How to win a battle of wills with prayer

by CynthiaYockey on August 11, 2014

Andrew Breitbart chats with Stacy McCain in the Bloggers' Lounge at CPAC 2010.

Andrew Breitbart chats with Stacy McCain in the Bloggers’ Lounge at CPAC 2010.

A couple of days ago I retweeted a tweet by my friend, Stacy McCain, regarding the lawsuit against him and other bloggers by leftist blogger, convicted felon and vexatious litigant, Brett Kimberlin, knowing that the suit is going to trial in Maryland this morning. Last evening Stacy called to thank me, but I was at an outdoor concert with my father and couldn’t talk with him. It was too late to call by the time we got home, so I’m writing what I wanted to tell him here.

There is a mind-boggling amount of who-struck-John detail in the story leading up to the lawsuit. You can get reasonably caught up, if you are curious, reading Stacy’s recent post and the posts he links. The summary version is that Kimberlin waged war against a few conservative bloggers for exposing his criminal past for a couple of years before  dozens of conservative bloggers, including me, were stirred to look into the matter in 2012 and express solidarity with them. The accusations against Kimberlin include getting one blogger SWATted, which is a form of attempted murder by cop by calling in a fake crime to get a SWAT team sent to the intended victim’s home, and conducting a harassment campaign that got a married couple fired from their jobs. The expressions of solidarity and posts publicizing Kimberlin’s crimes, including his conviction as a bomber, led to Kimberlin’s filing a lawsuit in Maryland against several bloggers, including Stacy.

Since I know that Stacy is a man of faith, I want to suggest to him the invincible prayers that Unity minister Catherine Ponder recommends in situations where there are court cases, will battles and/or a strong-willed person dominating others. In her book, The Dynamic Laws of Prayer (affiliate link), in the sixth chapter, “The Powerful Prayer of Decree,” Ponder writes:

Contrary to what most people think, to declare that God’s will is being done in a situation is the highest form of prayer and always brings the perfect, happy, satisfying answer for all involved. This is true because God is a God of love, so His will for His children is always the highest and best. A heavenly Father would hardly want less for His children than would an earthly father. Among the most powerful prayers of decree you can ever pray, ones which often bring almost instantaneously happy surprises are: “NOT MY WILL BUT THINE BE DONE, FATHER.” “I WILLINGLY DO THE GOOD WILL OF GOD IN THIS SITUATION.” “GOD WORKS IN ME TO WILL AND TO DO WHATSOEVER HE WISHES DONE, AND GOD’S GOOD WILL CANNOT FAIL!” “GOD WORKS IN THIS SITUATION TO WILL AND TO DO WHATSOEVER HE WISHES DONE AND GOD CANNOT FAIL!” “I CALL ON GOD’S WILL TO DO ITS PERFECT WORK IN THIS SITUATION NOW FOR THE GOOD OF ALL CONCERNED.”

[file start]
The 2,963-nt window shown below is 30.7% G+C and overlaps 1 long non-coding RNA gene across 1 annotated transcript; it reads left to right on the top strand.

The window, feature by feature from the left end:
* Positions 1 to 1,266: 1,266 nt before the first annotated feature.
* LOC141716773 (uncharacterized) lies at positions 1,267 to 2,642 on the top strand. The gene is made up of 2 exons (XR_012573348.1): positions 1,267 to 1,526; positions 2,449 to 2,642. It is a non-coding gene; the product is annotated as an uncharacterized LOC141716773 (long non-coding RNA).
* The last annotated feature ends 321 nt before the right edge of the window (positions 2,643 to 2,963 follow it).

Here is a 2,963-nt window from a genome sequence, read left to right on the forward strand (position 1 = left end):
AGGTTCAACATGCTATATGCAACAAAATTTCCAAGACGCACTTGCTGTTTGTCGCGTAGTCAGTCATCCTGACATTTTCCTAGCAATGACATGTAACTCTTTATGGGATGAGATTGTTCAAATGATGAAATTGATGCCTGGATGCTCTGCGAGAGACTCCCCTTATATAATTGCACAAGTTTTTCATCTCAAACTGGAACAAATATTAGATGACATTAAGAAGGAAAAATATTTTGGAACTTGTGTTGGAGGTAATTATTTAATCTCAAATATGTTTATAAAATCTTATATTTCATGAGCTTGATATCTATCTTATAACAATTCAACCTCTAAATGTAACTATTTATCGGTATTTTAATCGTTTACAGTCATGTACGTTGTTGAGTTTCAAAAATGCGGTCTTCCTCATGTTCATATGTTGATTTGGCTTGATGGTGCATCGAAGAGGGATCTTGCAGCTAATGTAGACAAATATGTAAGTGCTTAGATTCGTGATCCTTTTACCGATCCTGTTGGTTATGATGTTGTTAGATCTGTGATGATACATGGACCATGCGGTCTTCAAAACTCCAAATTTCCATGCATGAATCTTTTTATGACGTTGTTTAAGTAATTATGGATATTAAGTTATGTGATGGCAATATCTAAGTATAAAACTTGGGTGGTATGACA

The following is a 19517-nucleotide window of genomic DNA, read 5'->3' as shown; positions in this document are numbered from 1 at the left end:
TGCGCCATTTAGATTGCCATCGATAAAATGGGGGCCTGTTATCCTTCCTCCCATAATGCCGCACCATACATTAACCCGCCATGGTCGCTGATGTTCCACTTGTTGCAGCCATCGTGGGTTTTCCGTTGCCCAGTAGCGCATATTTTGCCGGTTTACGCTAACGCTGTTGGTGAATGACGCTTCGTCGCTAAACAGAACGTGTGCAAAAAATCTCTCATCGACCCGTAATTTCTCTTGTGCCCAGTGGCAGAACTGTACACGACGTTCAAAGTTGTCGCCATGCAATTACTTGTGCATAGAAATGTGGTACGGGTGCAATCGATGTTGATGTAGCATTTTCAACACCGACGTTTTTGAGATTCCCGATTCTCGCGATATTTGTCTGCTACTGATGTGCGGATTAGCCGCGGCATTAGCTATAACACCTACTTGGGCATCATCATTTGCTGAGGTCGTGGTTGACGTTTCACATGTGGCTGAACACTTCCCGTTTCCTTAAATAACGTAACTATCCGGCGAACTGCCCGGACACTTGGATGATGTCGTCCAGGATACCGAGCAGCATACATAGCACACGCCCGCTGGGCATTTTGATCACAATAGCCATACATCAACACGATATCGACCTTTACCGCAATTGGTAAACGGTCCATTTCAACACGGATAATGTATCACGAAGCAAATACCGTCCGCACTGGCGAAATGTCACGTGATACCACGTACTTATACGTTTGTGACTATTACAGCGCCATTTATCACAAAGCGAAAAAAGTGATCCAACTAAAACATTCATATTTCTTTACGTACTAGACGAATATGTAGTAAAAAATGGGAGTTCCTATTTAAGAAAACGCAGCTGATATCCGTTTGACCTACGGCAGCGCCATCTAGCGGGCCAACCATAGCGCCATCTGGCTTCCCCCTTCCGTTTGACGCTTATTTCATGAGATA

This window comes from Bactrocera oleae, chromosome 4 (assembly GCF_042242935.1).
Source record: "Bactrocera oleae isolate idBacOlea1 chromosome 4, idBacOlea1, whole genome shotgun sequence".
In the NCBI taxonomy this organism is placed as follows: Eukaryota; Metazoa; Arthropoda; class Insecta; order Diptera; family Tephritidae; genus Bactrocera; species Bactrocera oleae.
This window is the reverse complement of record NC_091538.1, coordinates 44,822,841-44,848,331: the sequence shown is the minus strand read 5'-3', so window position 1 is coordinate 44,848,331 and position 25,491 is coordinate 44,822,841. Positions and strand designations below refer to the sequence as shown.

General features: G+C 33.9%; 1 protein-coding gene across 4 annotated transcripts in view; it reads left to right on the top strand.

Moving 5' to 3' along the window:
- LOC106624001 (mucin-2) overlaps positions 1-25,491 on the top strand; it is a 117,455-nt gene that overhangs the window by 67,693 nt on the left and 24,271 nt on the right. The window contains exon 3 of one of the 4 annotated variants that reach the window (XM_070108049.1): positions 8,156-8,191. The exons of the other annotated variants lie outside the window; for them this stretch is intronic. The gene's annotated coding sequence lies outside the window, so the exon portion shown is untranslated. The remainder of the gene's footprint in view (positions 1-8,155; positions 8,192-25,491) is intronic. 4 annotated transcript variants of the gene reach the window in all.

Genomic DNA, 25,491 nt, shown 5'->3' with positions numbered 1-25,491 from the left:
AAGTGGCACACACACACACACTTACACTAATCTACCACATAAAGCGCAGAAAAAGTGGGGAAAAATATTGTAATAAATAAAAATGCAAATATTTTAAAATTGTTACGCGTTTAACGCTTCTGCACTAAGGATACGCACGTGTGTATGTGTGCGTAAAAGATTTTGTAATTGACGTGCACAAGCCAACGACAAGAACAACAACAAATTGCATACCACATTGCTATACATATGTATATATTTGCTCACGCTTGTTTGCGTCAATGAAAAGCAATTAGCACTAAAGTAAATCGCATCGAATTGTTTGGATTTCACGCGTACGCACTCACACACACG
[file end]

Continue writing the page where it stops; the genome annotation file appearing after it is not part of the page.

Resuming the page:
Jesus said, “My Father worketh . . . and I work” (John 5:17). When you affirm “God’s will” you unconsciously cast the burden of the problem on the Highest Power of the universe, which is then free to resolve it in the highest and best way. Miracles happen when people dare to affirm God’s will in their lives.

Catherine Ponder. The Dynamic Laws of Prayer (Kindle Locations 1377-1384). Kindle Edition.

Dr. Ponder also recommends making the prayers of decree in a loud voice and repeating them at least 15 times to break up hard conditions. If you can’t pull that off due to your surroundings, you can repeat the affirmations to yourself silently, or write them out by hand.

My observation is that affirmations like, “I call on God’s will to do its perfect work in this situation for the good of all concerned,” work because they get you out of the will battle. Sociopaths provoke will battles because they win them either by subjugating their victim or feeding on their sense of  domination while inflicting pain and confusion. They don’t know what to do when their victims tag team God’s will into the fight. And God has infinite resources for the battle. It just takes a person brave enough to call on God’s will and willing to accept the outcome.

So, Stacy, I hope you will consider using these prayers, including Dr. Ponder’s advice on saying them over and over to break up hard conditions. They will give you an inner calm, which will greatly bolster your case. And if your co-defendants join you, and you are all persistent, they will have an even more powerful effect. If you have difficulty pulling it off, another approach Dr. Ponder suggests is to imagine Jesus there doing it for you to work out the situation for the highest good of everyone.

Follow conservativelez on Twitter

Evi L. Bloggerlady August 11, 2014 at 8:56 am


Comments on this entry are closed.

{ 1 trackback }

Previous post:

Next post: